Noel is wrapping up his last day of movies at Sundance and will head home tomorrow, arriving after the kids have gone to bed, if all goes well. Not coincidentally, tomorrow is one of the busiest days of his absence for me and the progeny. Archer will be doing a Powerpoint presentation in his gifted-and-talented class on the seven continents, and I'll be rushing over from school to be there to witness it. After school the kids have simultaneous music lessons back on my campus, and then we'll be going out for our last dinner as a threesome.
I was prepared to let a lot of things go these past nine days as I pushed home responsibilities to the forefront. Taking the place of various long-range projects and even more immediate administrative needs were remembering to pick up the kids at the right time and making sure they stayed clothed, fed, and caught up on their homework.
As usually happens, I didn't fall as far behind as I had steeled myself for. Student work got read; classes got prepared for; e-mails got written; meetings got attended. Even a few big issues got handled, or at least handed off in good order.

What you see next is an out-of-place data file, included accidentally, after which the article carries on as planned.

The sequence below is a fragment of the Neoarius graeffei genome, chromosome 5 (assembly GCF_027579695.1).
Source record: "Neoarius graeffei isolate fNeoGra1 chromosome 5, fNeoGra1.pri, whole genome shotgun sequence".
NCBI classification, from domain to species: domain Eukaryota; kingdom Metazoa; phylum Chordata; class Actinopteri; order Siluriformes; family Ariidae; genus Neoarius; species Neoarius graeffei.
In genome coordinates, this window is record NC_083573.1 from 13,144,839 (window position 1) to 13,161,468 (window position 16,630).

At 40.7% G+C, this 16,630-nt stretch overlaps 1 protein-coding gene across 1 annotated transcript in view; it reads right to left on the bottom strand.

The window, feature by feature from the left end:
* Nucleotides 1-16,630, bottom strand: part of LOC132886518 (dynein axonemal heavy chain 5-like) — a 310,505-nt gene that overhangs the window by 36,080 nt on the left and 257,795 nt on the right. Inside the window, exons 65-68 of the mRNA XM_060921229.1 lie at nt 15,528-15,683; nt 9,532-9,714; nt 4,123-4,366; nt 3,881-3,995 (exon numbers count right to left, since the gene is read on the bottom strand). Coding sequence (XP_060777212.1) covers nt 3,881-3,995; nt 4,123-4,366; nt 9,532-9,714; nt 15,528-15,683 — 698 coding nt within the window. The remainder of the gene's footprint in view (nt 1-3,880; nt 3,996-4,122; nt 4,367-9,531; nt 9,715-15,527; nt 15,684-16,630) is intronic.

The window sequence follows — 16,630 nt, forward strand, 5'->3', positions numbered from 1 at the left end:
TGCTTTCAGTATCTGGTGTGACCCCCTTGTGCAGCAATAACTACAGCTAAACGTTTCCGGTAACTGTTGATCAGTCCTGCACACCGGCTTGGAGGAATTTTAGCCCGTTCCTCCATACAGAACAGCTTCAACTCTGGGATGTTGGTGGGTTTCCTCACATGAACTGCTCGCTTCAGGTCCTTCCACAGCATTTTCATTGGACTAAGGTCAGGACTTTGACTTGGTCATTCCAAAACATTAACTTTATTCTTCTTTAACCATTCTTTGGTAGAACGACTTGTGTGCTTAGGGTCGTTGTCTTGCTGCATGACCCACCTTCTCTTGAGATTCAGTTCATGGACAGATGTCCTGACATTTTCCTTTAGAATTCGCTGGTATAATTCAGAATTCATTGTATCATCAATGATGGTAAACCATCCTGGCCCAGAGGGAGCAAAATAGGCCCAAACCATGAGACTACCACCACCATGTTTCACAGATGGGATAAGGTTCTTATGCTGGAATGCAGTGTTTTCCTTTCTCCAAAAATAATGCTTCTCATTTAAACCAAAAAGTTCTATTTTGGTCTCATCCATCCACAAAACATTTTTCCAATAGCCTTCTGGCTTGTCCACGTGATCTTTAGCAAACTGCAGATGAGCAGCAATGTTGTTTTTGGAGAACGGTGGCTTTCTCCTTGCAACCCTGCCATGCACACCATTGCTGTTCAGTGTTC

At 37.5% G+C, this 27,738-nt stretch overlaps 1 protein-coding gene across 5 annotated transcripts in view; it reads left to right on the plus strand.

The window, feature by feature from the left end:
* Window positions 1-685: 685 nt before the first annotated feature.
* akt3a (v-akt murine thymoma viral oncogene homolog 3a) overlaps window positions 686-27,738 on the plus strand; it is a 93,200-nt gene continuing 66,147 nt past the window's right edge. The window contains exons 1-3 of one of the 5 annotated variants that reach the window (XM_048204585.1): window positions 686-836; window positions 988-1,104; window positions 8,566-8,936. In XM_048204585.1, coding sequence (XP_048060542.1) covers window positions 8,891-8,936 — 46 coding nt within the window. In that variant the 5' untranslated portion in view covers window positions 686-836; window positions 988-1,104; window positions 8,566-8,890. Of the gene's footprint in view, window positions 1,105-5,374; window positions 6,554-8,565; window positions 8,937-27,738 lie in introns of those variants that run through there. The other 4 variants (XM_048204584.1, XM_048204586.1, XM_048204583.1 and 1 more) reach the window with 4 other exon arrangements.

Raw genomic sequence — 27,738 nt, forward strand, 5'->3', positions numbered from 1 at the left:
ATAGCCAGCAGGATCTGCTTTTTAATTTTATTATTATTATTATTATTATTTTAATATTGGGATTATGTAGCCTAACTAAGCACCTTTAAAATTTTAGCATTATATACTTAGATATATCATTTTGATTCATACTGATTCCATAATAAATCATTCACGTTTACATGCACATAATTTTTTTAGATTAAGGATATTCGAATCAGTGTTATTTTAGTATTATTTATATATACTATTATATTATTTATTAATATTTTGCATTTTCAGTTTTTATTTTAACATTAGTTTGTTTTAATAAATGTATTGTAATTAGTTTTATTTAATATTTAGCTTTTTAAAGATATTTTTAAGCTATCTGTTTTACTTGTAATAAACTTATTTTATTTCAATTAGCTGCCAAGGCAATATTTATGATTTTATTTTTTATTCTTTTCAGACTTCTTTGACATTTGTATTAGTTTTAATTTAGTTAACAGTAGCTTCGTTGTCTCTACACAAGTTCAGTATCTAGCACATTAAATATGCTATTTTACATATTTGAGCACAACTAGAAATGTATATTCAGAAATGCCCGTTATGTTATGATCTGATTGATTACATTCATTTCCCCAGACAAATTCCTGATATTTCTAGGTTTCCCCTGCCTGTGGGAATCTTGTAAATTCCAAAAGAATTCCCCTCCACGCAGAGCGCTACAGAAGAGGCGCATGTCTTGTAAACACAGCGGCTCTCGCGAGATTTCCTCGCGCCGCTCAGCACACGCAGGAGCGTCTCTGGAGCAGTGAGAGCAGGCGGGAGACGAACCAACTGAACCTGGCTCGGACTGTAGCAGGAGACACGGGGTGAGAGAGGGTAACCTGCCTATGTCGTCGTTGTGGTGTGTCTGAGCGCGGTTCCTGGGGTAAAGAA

But I'm ready to return to my normal life, where these kind of things can be divvied up. I probably don't do my share on the kid front; Noel cooks the family meals and handles all the chauffeuring, while I do the laundry and pack lunchboxes. What seems to work about the way we've arranged the labor is that if there's a hiccup in either one of our schedules -- Noel has a phone interview scheduled around the time that school lets out, for example -- the other spouse can almost always step up to fill in.
That's what turns out to be wearying about going it alone for a week or so. If it's going to get done, you're going to have to do it. There's no one to hand off to. I'm ready to turn off my pager and drop off the grid for a little while, but I promise to step back up with good grace and pack the lunches Sunday night -- thanking my lucky stars I won't be cooking dinner as well.